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EU's Nature Restoration Law: unlocking cities and regions' potential to put nature on the path to recovery  

​Biodiversity loss and ecosystem degradation continue at an alarming rate in the EU and worldwide. Up to 1 million of the estimated 8 million plant and animal species on Earth are at risk of extinction — many of them within decades — according to the UN. In Europe, the European Commission estimates that more than 80 percent of the habitats are in “poor” shape. Although the EU has a legal framework, strategies and action plans to protect nature and restore habitats and species, restoration has been small-scale, and the implementation and enforcement of legislation has been insufficient. It is in this context that the European Committee of the Regions welcomes the European Commission's EU Nature Restoration Law, especially its first ever legally binding targets and calls for streamlining biodiversity funding and provide technical support to cities and regions.

Food and energy security should not jeopardise the implementation of the Nature Restoration Law and other environmental legislation, members recalled in an opinion on the EU's Nature Restoration Law adopted at the plenary session on 9 February.

EU cities and regions reiterate their call to be involved in the definition of Nature Restoration Plans together with national governments – stressing they are the ones implementing restoration measures on the ground. Likewise, local and regional leaders request that nature restoration measures are integrated within National Energy and Climate Plans (NECPs), considering the objectives of Repower EU for greater energy sovereignty and ensuring that renewable energy projects do not compete – but rather support- nature restoration objectives.

Rapporteur Roby Biwer (LU/PES), member of the Bettembourg city council, said "COP15 in Montreal historically agreed on a post-2020 Global Biodiversity Framework, in which cities and regions are involved. With the new EU Nature Restoration Law, the EU is changing the paradigm, by seeking to manage habitats to facilitate the restoration of biodiversity that is suffering increasing loss. Synergising the climate and biodiversity agendas is an imperative challenge for this century. However, our Union will be a global leader only if EU cities and regions are fully involved in this process. The success of the Nature Restoration Law largely depends on implementation and the quality of measures applied at local and regional level, with cities and regions well equipped with adequate financial means and qualified technical assistance. Large-scale nature restoration now needs to be a must!"

EU cities and regions urge Member States to take into account local and regional restoration needs and priorities and focus on highly vulnerable ecosystems and threatened species – constantly involving local and regional communities to deliver on the socio-economic, geographical and environmental specificities of each territory. Members emphasize that restoring nature in urban areas and cities is essential as it provides ecosystem services and clear biodiversity benefits.

Members stress that the current public funding gap on biodiversity should be reversed with nature restoration-targeted financial instruments, easily accessible for Local and Regional Authorities (LRAs) to reverse biodiversity loss in their territories including urban areas. The EU's assembly of cities and regions calls for earmarked national funding streams in full alignment with the identified priorities and needs of LRAs.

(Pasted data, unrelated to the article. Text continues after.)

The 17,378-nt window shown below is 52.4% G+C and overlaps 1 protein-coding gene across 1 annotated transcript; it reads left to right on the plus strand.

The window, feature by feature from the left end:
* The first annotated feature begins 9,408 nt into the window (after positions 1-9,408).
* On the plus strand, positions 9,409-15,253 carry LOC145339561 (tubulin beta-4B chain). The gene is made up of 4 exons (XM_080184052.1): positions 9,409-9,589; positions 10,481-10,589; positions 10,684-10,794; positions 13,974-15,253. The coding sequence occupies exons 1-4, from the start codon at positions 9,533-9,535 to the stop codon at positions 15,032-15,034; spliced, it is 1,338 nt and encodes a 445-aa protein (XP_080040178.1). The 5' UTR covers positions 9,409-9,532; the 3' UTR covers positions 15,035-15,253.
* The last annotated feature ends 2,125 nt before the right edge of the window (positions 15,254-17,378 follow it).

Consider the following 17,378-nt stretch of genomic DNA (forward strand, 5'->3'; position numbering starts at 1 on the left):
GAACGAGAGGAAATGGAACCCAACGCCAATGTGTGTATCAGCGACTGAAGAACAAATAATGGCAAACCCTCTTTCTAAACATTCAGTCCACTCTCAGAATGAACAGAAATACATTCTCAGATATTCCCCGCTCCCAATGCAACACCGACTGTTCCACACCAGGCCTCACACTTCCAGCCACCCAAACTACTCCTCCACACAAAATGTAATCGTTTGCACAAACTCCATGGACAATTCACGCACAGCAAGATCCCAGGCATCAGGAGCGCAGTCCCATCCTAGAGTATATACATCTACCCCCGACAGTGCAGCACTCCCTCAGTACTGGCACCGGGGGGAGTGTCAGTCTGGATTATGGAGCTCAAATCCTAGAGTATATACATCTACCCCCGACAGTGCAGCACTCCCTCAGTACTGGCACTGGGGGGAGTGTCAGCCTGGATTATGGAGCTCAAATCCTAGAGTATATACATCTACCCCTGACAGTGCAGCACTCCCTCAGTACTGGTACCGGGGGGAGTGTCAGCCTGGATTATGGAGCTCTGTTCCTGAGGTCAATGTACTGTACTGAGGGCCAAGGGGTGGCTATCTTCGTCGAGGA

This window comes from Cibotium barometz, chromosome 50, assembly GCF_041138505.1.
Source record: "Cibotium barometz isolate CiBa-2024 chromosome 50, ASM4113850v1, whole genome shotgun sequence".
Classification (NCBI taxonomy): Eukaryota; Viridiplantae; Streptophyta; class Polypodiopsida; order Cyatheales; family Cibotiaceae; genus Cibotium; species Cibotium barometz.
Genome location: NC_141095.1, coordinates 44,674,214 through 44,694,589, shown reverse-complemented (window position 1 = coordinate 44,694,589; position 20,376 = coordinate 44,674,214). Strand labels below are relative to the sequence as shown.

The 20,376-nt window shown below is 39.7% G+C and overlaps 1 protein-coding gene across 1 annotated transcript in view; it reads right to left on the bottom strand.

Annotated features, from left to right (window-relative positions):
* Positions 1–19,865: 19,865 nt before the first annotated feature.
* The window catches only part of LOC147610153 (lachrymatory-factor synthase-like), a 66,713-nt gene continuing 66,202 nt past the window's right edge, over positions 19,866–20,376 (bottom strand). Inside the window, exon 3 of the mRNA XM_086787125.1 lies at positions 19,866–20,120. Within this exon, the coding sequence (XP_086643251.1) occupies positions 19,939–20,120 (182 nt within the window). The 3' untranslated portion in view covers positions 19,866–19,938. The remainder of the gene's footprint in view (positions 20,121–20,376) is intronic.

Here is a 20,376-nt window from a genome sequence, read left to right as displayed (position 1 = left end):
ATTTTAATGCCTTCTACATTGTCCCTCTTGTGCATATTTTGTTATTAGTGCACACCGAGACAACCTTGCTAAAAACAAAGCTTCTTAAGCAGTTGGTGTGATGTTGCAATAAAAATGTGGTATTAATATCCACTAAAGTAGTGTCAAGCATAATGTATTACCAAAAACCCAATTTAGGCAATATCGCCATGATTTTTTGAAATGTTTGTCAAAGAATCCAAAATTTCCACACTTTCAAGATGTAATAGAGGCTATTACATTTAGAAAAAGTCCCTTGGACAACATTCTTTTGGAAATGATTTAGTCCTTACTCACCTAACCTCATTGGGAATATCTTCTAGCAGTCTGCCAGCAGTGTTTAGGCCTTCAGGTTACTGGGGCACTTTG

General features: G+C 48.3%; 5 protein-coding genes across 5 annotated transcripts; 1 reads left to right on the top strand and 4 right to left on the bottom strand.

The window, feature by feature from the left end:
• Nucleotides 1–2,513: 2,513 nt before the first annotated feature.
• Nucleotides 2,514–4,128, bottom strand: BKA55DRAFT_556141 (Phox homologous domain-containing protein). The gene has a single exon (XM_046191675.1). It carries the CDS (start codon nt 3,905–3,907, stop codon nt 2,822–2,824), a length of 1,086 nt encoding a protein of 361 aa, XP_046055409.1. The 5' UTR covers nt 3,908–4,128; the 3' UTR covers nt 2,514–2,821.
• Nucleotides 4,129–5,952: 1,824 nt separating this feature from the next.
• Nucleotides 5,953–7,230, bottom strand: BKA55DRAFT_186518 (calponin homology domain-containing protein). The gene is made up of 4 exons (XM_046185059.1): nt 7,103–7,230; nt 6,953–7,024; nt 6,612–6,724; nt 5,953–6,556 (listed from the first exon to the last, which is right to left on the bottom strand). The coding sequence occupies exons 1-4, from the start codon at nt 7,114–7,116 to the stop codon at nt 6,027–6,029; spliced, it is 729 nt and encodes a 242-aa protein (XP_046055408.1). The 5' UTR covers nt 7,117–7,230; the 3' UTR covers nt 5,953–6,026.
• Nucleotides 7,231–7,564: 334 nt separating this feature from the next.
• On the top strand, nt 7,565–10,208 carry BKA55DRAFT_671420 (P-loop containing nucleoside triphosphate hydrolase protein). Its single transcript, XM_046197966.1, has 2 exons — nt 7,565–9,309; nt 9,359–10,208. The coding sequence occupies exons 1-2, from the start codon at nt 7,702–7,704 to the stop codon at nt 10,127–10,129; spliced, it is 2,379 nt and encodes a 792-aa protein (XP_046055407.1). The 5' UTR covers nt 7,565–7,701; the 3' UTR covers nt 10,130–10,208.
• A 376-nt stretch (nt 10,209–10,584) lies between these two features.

The Committee proposes to incentivise private investments in biodiversity protection and the restoration of ecosystems by piloting and expanding the use of market-based instruments, such as impact investment, payment for ecosystem services (PES) or land-based carbon removal credits.

Local and regional authorities often lack the resources and the expertise to effectively design, execute and monitor restoration actions. The Committee therefore asks the European Commission to set up a comprehensive technical support system for cities and regions, including capacity building programmes, guidance on accessing funding and on aligning monitoring and reporting instruments in addition to promoting the exchange and replication of best practices.

Members recall the Nature Directives implementation gap and calls for stronger enforcement mechanisms The Committee proposes a standardised monitoring and reporting system that allows for streamlined methods to identifying restoration areas, assessing the status of ecosystems and setting satisfactory indicator levels and monitoring targets.

Together with Frida Nilsson (SE/Renew), Member of Linköping Municipality, Sweden, rapporteur Roby Biwer (LU/PES) represented EU cities and regions at the United Nations conference on biodiversity - COP15. The CoR joined forces with subnational governments worldwide securing a stronger recognition and support for local and regional governments in halting ecosystems degradation and restoring biodiversity. As a result, the CoR is explicitly mentioned in the COP15 decision as key partner for supporting the implementation of the Plan of Action on subnational governments to the Kunming-Montreal Global Biodiversity Framework.


The European Commission’s proposal for a Nature Restoration Law is the first continent-wide, comprehensive law of its kind. It is a key element of the EU Biodiversity Strategy, which calls for binding targets to restore degraded ecosystems, in particular those with the most potential to capture and store carbon and to prevent and reduce the impact of natural disasters.


David Crous

Tel. +32 470 88 10 37

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